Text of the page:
“This selection of ten essays makes a persuasive case for a black Atlantic literary renaissance and its effect on modernist stories. The chapters stretch and problem present canonical configurations of modernism in methods: via contemplating the centrality of black artists, writers and intellectuals as key actors and center presences within the improvement of a modernist avant-garde; and through interrogating ‘blackness’ as a cultured and political class at severe moments in the course of the 20th century. this can be the 1st book-length e-book to discover the time period ‘Afromodernisms’ and the 1st learn to handle jointly the cognate fields of modernism and the black Atlantic.”
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Extra resources for Afromodernisms: Paris, Harlem, Haiti and the Avant-garde
In 1919 Blaise Diagne was the leading black politician in France’s African colonies and the first to gain a seat in the French National Assembly. 32 In January Du Bois approached Diagne and other black members of the National Assembly to win their support for the Congress and plead with them to use their influence to gain the approval of Clemenceau. He wrote an appeal, ‘Memorandum to M. Diagne and others on a Pan-African Congress to be held in Paris in February, 1919’, which he published in The Crisis in March: Gentlemen I BEG hereby to lay before you certain tentative suggestions as to a PanAfrican Congress to be held in Paris in February, 1919 [.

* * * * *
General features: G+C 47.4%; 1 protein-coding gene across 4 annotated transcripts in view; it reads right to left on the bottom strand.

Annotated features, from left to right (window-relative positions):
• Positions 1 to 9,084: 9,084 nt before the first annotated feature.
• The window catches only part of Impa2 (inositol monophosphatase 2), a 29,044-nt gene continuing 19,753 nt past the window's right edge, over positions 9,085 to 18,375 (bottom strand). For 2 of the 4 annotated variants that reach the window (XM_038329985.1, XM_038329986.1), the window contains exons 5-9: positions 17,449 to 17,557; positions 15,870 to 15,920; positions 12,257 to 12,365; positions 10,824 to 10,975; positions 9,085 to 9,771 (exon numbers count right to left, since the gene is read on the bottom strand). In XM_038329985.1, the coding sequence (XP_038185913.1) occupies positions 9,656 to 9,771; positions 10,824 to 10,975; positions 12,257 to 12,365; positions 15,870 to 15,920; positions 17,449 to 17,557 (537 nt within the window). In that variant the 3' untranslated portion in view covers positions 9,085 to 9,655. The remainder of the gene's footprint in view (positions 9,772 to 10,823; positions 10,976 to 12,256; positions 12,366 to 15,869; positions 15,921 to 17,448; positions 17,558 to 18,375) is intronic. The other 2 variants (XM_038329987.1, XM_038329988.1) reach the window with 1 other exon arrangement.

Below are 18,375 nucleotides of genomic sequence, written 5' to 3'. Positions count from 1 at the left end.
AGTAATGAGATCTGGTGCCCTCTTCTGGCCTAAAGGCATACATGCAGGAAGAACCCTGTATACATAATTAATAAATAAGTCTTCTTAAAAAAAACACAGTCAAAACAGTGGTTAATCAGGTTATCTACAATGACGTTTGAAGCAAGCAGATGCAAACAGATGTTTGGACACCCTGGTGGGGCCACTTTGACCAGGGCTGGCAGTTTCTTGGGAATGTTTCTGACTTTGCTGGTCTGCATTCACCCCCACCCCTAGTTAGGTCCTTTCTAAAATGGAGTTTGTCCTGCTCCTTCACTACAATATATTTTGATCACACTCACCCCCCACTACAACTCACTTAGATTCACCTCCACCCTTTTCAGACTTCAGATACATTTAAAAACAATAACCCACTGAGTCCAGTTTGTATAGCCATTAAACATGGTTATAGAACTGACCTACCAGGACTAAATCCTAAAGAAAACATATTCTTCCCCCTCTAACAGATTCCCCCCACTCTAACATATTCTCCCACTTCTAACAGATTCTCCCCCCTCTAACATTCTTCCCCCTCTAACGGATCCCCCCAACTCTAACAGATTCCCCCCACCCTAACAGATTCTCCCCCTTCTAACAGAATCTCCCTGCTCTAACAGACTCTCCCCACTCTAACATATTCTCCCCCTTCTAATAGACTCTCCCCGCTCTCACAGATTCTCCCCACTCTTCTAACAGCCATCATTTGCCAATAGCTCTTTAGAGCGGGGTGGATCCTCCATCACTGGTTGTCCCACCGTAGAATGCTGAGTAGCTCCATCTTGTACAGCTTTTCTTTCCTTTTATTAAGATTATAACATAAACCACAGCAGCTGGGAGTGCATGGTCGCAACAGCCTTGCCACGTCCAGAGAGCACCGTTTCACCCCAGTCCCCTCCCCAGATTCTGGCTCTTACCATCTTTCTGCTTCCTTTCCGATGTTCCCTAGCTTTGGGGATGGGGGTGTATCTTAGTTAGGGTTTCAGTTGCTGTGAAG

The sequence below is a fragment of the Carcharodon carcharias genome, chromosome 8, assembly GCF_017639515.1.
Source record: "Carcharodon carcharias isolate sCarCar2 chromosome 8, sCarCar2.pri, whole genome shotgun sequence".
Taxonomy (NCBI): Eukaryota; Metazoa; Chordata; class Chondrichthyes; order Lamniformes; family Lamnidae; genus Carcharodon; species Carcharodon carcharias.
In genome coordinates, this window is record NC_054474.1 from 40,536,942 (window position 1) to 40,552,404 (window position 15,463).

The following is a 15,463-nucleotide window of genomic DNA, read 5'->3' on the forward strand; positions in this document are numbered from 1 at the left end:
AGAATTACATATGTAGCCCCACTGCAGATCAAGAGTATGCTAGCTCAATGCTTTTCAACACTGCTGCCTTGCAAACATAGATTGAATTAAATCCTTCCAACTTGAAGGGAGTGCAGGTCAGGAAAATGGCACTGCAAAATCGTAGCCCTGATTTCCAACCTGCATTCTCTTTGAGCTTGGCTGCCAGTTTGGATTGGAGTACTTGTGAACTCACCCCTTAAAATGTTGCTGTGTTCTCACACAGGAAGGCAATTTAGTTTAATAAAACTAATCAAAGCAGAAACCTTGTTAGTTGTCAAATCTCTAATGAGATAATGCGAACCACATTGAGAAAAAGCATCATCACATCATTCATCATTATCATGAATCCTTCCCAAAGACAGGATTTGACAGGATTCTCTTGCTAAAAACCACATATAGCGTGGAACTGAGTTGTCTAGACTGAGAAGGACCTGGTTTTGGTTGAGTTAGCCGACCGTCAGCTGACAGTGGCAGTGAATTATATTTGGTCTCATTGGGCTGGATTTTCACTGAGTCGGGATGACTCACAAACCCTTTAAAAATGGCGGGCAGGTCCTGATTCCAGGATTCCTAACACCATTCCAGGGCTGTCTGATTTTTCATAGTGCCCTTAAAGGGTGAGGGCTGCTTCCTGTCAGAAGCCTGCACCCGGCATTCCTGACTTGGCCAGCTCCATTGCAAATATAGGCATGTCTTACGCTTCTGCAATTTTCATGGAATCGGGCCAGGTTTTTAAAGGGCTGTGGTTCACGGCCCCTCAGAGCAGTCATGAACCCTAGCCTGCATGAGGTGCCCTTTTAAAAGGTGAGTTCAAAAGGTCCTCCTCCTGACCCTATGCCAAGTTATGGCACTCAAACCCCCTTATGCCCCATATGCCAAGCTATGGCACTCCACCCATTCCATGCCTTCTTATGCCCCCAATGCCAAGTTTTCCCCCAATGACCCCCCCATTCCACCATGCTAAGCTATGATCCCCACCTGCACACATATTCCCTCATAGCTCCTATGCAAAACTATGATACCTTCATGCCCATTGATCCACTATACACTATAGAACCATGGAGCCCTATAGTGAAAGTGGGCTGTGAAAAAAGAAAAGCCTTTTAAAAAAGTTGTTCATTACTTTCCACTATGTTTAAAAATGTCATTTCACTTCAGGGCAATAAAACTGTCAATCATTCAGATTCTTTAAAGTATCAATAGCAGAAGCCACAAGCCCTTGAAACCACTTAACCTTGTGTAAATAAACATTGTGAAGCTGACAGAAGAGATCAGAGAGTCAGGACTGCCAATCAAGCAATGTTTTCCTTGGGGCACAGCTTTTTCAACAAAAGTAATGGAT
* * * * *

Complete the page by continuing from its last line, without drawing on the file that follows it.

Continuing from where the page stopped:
29 Once in Paris, Du Bois set to work organising the Congress. There was certainly no lack of interest in the project back home: the black American press reported extensively and favourably on Du Bois’s trip to France and his plans for the meeting. The NAACP made it clear that freedom for blacks in Africa was a major concern, and on 9 January sponsored a mass meeting to demand self-determination for the peoples of the mother continent. Other African American organisations, notably Marcus Garvey’s Universal Negro Improvement Association (UNIA), organised support for African liberation at the end of the war.
88. 65. Langston Hughes, The Big Sea (New York: Hill and Wang, 1979), p. 162. indd 42 15/01/2013 13:51 Chapter 2 Futurist Responses to African American Culture Przemysław Stroz˙ek At the beginning of the twentieth century the first signs of African American culture in the form of dances – ragtime, the cakewalk, jazz, the Charleston – appeared in Europe as a new, original form of entertainment, and music craze, notably in the Parisian salons. At the time when avant-garde tendencies and a passion for primitivism were fuelling new artistic movements from cubism and Futurism to surrealism, it was only one term, ‘jazz’, that emerged to describe this experimental art and important cultural phenomenon.